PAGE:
In an unpublished en banc opinion in United States v. Soto, No. 38422 (A.F. Ct. Crim. App. Sep. 16, 2014) (link to unpub. op.), the Air Force Court of Criminal Appeals reverses a conviction for forcible rape in violation of Article 120(a) (2006), finding that the Government failed to satisfy its burden to demonstrate that the appellant used physical force to cause the sexual intercourse.
The appellant was a military training instructor at Joint Base San Antonio-Lackland, Texas. A general order prohibited “developing or attempting to develop a personal, intimate, or sexual relationship with a trainee, including former basic trainees who remained in follow-on technical training school” and also prohibited “such relationships with a trainee’s immediate family member.” Slip op. at 2. The appellant engaged in numerous such relationships, leading to pleas of guilty before a general court-martial composed of a military judge alone to two specifications of violating a lawful general regulation, one specification of making a false official statement, and two specifications of adultery, in violation of Articles 92, 107 and 134.
However, the appellant was also charged with rape, aggravated sexual assault, and wrongful sexual contact involving his sexual encounters with one particular former trainee. He pleaded not guilty to these charges. The military judge acquitted the appellant of the aggravated sexual assault and wrongful sexual contact charges, but convicted him of the rape.
The rape charge involved a former trainee identified as Senior Airman (SrA) TS, who contacted the appellant after completing her basic training and flew from California to San Antonio in order to visit him. She planned to stay at the appellant’s apartment during the visit.
The incident that led to the rape specification took place soon after SrA TS arrived in San Antonio. She stated the appellant met her at the airport and as she entered his car, he promptly pushed her into her seat and kissed her. She stated she attempted to distract him by stating she wanted to go out to eat, but the appellant insisted they stop by his apartment to drop off her luggage. SrA TS stated she used the restroom in his apartment, and when she emerged from the restroom, the appellant hugged her, kissed her, took her to the bed, pulled down her shorts, and had sexual intercourse with her. SrA TS stated this was against her will; she pushed him and told him, “No, I’m not ready,” to no avail.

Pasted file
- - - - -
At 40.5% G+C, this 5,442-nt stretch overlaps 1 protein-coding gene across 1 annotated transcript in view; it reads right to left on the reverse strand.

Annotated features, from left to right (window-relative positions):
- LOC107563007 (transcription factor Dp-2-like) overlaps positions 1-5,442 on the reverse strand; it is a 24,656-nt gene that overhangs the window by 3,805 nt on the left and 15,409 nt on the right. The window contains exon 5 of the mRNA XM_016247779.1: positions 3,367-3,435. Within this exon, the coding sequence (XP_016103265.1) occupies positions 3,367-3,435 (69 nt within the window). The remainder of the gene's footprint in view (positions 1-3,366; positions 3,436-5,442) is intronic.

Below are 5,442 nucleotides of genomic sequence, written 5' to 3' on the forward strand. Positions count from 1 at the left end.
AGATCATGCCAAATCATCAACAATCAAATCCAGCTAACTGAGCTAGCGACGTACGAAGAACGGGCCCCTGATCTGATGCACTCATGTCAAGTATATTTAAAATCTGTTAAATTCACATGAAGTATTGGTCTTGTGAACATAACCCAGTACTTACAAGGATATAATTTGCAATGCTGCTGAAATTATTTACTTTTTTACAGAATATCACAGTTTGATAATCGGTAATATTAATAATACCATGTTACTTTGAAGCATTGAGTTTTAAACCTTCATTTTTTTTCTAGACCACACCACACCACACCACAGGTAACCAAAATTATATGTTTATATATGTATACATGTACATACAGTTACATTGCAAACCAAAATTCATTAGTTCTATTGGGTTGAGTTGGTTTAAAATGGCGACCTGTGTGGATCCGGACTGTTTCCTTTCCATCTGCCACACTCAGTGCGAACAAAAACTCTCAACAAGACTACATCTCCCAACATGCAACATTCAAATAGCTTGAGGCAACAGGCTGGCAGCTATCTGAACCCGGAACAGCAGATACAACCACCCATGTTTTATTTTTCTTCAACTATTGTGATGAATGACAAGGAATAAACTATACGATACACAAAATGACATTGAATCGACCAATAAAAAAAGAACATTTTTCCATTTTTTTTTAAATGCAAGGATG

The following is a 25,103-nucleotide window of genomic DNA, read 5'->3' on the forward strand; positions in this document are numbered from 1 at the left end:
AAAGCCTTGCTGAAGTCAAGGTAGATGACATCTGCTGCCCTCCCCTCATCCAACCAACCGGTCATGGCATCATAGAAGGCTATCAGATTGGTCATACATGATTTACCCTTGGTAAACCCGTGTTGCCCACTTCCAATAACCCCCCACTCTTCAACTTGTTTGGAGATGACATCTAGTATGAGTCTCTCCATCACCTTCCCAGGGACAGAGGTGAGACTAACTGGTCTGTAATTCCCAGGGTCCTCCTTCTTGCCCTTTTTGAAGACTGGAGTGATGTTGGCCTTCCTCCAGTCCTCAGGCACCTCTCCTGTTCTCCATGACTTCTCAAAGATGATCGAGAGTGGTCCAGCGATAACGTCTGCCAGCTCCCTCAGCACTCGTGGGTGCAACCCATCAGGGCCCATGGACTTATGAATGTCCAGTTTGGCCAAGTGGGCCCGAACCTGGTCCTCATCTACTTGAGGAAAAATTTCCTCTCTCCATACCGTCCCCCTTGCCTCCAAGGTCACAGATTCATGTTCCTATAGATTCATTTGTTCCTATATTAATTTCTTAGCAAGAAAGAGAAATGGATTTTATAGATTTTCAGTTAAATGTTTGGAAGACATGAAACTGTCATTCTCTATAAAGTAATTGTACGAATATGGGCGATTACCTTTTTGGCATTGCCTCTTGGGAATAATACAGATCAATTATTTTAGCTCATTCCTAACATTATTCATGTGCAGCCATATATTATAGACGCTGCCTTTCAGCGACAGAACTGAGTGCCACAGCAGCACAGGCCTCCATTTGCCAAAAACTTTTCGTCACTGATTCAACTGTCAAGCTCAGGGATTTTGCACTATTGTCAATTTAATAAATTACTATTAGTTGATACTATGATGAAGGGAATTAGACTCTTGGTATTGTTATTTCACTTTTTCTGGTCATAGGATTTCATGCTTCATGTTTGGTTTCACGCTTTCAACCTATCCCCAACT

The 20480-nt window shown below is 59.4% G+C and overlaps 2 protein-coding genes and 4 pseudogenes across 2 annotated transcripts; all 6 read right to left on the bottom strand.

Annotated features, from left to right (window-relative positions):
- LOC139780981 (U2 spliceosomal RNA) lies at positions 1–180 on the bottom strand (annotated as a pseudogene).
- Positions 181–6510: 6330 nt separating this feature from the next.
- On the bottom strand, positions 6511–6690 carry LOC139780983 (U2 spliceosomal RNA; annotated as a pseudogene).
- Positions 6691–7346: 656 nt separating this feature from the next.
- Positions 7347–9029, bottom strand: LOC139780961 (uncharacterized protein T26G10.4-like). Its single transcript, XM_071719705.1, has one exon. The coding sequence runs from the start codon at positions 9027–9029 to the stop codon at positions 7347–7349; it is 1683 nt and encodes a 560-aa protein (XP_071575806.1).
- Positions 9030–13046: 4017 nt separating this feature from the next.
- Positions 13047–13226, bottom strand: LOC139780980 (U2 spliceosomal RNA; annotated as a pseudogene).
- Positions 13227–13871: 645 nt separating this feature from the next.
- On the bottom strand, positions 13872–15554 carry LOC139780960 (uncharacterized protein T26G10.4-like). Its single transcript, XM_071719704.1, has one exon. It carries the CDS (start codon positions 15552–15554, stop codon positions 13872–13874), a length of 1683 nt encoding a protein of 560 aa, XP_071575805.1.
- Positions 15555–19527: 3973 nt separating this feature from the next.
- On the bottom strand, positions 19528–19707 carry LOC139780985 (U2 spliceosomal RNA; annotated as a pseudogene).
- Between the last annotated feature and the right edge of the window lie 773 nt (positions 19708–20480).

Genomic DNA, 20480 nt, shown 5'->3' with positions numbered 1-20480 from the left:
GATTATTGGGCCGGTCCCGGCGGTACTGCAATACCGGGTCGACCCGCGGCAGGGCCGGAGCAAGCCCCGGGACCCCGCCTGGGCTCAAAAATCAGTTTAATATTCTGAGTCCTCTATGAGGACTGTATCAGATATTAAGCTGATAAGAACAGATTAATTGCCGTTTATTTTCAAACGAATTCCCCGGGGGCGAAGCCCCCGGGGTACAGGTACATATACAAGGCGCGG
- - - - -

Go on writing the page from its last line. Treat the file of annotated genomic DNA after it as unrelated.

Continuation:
At trial and on appeal, the parties focused much of their attention on SrA TS’s actions following this charged rape. SrA TS continued to stay at the appellant’s apartment and slept in his bed for her five-day stay in San Antonio. When she returned to California, she continued to communicate with the appellant and sent him explicit pictures of herself. She also communicated with a friend from basic training that she was dating the appellant, that he was her boyfriend, and that the relationship was a “dream come true.” Although she considered herself in a relationship with the appellant, SrA TS also remained in an “on again, off again” relationship with her boyfriend in California during this time; however, the relationship was strained.
Over the next several months, SrA TS visited the appellant twice more, both times bringing family members to view houses for the family’s possible move to San Antonio. Some consensual sexual activity took place between SrA TS and the appellant during SrA TS’s visits to San Antonio, and she stayed with the appellant during each visit. During the last visit, SrA TS stated that she woke up after consuming alcohol to find herself unclothed in the appellant’s apartment smelling like she had sex. However, SrA TS could not state positively whether intercourse occurred, and she testified that she did not feel like she had sex. The appellant was acquitted of aggravated sexual assault and wrongful sexual contact resulting from this incident. Soon after this last visit, SrA TS and the appellant stopped communicating, and SrA TS married her boyfriend in California.
Slip op. at 3. The CCA considers these facts and the evidence presented at trial and concludes that the evidence is factually insufficient to support the rape conviction “on narrower grounds than the parties’ focus in their initial briefs, focusing solely on the evidence introduced about the charged rape itself.” Slip op. at 4. Writing for the court, Judge Weber avoids the appellant’s assertion “that SrA TS’s actions following the charged incident undermine her credibility and demonstrate her consent to sexual activity with the appellant,” focusing instead on the legal definition of force and the evidence presented on that element. Slip op. at 4.